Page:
What Your Doctor May Not Tell You About Knee Pain and Surgery
Ronald P. Grelsamer
Warner, 2002 (2002)
Read an Excerpt
Reviewed by Mary Ann Smyth
Doctors are earnest and intelligent, are blessed with an excellent memory, and are dedicated to making people feel better. For the most part.
' That fragmented sentence caught my attention. From the beginning paragraph and the title of the first chapter '
Why Doctors Misinform You
,' I started questioning the necessity of the arthroscopic surgery performed on both my knees over a decade ago. I expected this to be a book I would skim through. But each time I started to skim, I found a pertinent fact or explanation of interest to myself or to someone I know.
r. Grelsamer states that not every orthopedist, rehabilitation doctor or physical therapist is expert in the knee - and for some doctors, it's very tempting to recommend surgery, for monetary reasons. I was taken with a sentence in the acknowledgments. '
Perhaps the best medical advice I ever received was ... to greet all patients as though I'd been waiting all day to see them and to dispense advice as if each were a friend.
' Obviously Dr. Grelsamer does not think a lot of his colleagues received or follow the same advice.
n the 1970s, an entire book was devoted to the knee. Today, there are three textbooks devoted to the subject of the kneecap alone ... which I thought excessive until I read the chapter on kneecaps. I had to read some of the explanations more than once to understand them. The human body is a miraculous creation and its workings are intriguing. I now understand my own limitations and why it is hard for me to run. I'm not trying out for the track team, so that is not a problem. But I like understanding why my knees work the way they do. And that pain is not necessarily something I must run to the doctor about immediately.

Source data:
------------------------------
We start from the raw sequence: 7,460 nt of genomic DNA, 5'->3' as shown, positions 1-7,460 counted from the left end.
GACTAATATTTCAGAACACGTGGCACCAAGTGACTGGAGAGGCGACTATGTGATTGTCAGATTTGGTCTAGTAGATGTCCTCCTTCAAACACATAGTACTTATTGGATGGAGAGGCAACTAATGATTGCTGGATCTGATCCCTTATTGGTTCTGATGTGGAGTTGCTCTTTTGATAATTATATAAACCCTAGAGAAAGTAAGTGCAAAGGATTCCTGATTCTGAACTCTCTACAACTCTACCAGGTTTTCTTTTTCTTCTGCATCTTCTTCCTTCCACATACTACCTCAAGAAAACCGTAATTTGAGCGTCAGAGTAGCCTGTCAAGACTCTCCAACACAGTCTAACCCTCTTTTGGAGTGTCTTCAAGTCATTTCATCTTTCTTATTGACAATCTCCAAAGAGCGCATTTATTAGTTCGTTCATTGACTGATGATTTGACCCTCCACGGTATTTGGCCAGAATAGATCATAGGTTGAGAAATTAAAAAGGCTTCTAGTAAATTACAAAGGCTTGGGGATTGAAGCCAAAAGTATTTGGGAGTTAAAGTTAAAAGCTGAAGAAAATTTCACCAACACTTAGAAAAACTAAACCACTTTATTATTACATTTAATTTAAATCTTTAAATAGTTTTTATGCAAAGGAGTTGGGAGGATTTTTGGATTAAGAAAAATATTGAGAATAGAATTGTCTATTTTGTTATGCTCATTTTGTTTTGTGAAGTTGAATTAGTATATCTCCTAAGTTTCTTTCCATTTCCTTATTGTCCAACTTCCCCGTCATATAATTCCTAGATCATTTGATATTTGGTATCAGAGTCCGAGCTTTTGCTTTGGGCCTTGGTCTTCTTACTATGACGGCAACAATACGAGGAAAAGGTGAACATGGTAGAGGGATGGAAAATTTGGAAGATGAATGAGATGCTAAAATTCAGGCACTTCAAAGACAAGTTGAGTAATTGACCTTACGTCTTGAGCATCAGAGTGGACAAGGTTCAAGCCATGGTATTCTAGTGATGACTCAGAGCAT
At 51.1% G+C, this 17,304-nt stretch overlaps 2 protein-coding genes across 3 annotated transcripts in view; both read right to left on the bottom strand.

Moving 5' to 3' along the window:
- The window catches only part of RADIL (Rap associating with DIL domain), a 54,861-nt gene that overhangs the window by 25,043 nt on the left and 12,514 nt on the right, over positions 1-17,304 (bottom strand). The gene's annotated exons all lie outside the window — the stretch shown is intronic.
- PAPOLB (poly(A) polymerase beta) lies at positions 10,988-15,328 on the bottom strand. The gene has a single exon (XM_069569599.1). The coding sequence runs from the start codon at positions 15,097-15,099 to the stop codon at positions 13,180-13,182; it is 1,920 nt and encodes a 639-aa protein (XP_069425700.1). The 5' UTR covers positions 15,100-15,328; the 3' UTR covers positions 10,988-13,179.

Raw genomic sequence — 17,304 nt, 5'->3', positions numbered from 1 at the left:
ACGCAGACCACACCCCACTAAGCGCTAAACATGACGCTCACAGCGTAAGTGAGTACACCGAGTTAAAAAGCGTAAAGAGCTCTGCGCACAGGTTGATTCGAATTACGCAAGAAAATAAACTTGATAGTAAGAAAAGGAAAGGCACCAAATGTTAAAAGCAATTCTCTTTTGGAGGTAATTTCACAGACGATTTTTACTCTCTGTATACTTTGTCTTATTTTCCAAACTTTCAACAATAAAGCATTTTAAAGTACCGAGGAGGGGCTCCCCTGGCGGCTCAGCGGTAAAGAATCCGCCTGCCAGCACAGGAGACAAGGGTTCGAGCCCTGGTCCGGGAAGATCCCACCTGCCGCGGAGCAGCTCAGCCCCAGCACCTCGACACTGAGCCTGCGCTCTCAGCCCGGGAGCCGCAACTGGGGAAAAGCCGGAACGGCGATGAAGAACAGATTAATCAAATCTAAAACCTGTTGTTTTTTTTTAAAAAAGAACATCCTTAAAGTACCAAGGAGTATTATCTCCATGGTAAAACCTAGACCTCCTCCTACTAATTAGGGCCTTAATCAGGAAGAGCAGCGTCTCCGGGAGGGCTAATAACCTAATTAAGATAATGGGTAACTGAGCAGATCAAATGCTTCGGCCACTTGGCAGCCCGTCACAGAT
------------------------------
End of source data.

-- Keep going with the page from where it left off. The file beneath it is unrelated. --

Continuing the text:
learned that arthritis can flare up and cause great pain, but that, most of the time, the flare up will subside. An operation is not always necessary. Nor is a replacement. Hot and/or cold applications and a lot of patience are usually all that are needed. And over the counter drugs work the same wonders as the expensive medications. I'm now looking into what I take in the interest of saving a lot of money for the same result. The author discusses the fact that a malaligned kneecap is often mistaken for torn medial meniscus. He laments that x-rays are taken with the patient lying down, when the correct diagnosis could be reached, without an MRI, if the patient stood. Medications are discussed, as well as insurance companies, and what they will and will not cover. There is advice on how to find the right knee doctor, and common questions are answered in a section at the back of the book.
r. Grelsamer questions the overuse of MRIs. And explains just what '
' really is. Did you know that arthritis is, by definition, a wearing down of the lining on the ends of bones? I didn't. And gratefully accepted my orthopedist's statement that he had scraped off as much arthritis as he could when he operated on me! I believed him when he said I would need a knee replacement within five to ten years on my right knee. Fortunately for my peace of mind, I feel that both my surgeries were necessary. But I question that comment about scraping the arthritis, and about needing a replacement. The ten years are up and I still walk three miles a day and live in a house with steps.
his book is a treasure trove of information, presented in layman's language, and with a delightful touch of humor thrown in. A copy should be on every home's bookshelf. If you are not suffering knee pain at the moment, wait. You probably will. Most of us do, at one time or another. And you should be well informed before seeking help, and be able to understand when to seek help. But a note of warning - don't loan this book out; you might not get it back!
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